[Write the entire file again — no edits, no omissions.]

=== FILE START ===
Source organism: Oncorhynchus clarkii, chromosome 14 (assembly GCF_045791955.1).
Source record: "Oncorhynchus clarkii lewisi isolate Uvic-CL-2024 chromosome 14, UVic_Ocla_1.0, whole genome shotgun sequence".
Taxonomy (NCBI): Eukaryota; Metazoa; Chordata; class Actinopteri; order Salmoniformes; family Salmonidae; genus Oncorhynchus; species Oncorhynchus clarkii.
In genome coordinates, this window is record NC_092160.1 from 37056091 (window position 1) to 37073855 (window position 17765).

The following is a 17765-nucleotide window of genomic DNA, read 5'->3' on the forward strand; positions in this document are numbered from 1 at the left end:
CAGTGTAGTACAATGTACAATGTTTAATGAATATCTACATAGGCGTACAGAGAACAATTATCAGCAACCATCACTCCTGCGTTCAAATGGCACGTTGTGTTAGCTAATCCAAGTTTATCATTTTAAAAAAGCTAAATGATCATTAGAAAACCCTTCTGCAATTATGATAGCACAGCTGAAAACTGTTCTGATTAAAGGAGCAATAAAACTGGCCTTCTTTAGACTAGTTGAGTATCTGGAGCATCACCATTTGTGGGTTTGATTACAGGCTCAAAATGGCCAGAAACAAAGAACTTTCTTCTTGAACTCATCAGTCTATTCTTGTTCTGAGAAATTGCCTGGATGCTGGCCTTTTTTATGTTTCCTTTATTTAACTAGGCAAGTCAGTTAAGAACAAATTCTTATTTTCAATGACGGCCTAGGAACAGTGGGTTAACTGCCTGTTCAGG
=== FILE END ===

Source organism: Oncorhynchus clarkii, chromosome 14 (assembly GCF_045791955.1).
Source record: "Oncorhynchus clarkii lewisi isolate Uvic-CL-2024 chromosome 14, UVic_Ocla_1.0, whole genome shotgun sequence".
Taxonomy (NCBI): Eukaryota; Metazoa; Chordata; class Actinopteri; order Salmoniformes; family Salmonidae; genus Oncorhynchus; species Oncorhynchus clarkii.
In genome coordinates, this window is record NC_092160.1 from 37056091 (window position 1) to 37073855 (window position 17765).

The following is a 17765-nucleotide window of genomic DNA, read 5'->3' on the forward strand; positions in this document are numbered from 1 at the left end:
CAGTGTAGTACAATGTACAATGTTTAATGAATATCTACATAGGCGTACAGAGAACAATTATCAGCAACCATCACTCCTGCGTTCAAATGGCACGTTGTGTTAGCTAATCCAAGTTTATCATTTTAAAAAAGCTAAATGATCATTAGAAAACCCTTCTGCAATTATGATAGCACAGCTGAAAACTGTTCTGATTAAAGGAGCAATAAAACTGGCCTTCTTTAGACTAGTTGAGTATCTGGAGCATCACCATTTGTGGGTTTGATTACAGGCTCAAAATGGCCAGAAACAAAGAACTTTCTTCTTGAACTCATCAGTCTATTCTTGTTCTGAGAAATTGCCTGGATGCTGGCCTTTTTTATGTTTCCTTTATTTAACTAGGCAAGTCAGTTAAGAACAAATTCTTATTTTCAATGACGGCCTAGGAACAGTGGGTTAACTGCCTGTTCAGG